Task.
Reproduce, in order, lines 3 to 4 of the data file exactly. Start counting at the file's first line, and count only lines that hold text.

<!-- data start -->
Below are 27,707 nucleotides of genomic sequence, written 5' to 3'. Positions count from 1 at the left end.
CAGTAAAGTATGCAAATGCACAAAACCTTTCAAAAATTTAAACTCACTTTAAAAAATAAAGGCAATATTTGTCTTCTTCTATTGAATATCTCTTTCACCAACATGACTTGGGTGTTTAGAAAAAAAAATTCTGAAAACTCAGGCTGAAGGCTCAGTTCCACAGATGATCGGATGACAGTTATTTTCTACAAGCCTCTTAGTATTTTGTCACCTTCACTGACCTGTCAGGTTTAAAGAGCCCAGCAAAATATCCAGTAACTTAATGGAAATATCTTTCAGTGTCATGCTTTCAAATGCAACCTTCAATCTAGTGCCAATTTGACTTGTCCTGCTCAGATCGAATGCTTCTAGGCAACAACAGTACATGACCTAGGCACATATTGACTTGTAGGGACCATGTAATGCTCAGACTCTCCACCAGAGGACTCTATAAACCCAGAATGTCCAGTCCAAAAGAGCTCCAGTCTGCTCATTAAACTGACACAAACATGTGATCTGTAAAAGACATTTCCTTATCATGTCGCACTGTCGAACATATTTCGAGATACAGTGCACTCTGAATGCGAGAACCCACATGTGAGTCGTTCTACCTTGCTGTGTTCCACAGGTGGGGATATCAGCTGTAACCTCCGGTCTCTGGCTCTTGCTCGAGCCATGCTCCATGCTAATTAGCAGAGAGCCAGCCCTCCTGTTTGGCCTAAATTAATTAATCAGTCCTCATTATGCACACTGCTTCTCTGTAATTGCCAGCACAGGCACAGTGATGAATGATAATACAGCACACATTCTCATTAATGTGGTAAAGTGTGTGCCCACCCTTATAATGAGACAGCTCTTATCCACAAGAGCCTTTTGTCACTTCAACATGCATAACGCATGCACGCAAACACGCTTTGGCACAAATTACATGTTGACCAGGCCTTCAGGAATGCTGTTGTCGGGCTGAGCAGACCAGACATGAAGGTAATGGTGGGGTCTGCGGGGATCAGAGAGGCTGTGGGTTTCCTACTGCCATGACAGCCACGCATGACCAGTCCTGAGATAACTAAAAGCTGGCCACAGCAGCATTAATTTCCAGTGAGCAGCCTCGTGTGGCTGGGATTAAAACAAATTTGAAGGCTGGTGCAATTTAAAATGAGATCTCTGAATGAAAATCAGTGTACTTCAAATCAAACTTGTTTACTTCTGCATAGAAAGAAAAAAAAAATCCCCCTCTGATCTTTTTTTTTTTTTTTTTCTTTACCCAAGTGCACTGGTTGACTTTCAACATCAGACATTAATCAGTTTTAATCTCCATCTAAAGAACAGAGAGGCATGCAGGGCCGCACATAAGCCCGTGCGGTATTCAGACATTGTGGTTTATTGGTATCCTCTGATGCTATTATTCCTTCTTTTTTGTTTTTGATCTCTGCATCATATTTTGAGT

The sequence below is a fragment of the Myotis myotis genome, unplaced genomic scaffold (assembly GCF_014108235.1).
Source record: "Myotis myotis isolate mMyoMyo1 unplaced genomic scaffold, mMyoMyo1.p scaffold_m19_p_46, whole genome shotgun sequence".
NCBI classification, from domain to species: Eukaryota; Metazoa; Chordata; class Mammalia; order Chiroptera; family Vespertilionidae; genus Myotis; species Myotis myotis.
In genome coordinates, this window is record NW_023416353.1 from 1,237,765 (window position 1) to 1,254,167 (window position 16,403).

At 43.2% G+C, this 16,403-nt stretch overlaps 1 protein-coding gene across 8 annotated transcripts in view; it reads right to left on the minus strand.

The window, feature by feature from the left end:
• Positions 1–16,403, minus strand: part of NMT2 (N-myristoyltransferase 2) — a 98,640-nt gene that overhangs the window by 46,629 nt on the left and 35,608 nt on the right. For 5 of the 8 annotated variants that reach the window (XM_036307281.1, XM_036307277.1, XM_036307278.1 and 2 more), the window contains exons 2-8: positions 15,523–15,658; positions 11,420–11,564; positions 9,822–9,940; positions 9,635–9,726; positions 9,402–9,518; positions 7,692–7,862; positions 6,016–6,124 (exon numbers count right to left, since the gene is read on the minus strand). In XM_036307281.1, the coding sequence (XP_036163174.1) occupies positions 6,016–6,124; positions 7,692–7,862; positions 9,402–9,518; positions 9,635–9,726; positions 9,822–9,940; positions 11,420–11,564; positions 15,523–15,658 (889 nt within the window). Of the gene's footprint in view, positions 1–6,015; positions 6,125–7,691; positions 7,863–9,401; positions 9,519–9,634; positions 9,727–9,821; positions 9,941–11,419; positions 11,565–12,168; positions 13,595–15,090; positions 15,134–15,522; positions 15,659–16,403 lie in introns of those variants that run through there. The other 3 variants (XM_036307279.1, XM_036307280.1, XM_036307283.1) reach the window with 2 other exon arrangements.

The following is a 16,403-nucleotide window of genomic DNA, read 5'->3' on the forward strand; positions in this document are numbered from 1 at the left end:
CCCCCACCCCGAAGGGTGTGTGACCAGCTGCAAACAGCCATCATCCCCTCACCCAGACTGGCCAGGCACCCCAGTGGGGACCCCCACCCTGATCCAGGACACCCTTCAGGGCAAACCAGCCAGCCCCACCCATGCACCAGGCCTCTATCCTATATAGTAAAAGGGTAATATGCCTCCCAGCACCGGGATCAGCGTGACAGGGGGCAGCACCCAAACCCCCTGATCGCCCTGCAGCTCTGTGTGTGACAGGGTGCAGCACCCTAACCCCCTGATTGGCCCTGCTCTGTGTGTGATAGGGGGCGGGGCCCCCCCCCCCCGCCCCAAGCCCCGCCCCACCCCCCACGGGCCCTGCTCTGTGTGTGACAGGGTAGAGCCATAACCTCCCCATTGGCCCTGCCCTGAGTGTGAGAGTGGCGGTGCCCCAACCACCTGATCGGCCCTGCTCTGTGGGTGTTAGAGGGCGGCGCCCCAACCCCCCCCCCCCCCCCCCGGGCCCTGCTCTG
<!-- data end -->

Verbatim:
The sequence below is a fragment of the Myotis myotis genome, unplaced genomic scaffold (assembly GCF_014108235.1).
Source record: "Myotis myotis isolate mMyoMyo1 unplaced genomic scaffold, mMyoMyo1.p scaffold_m19_p_46, whole genome shotgun sequence".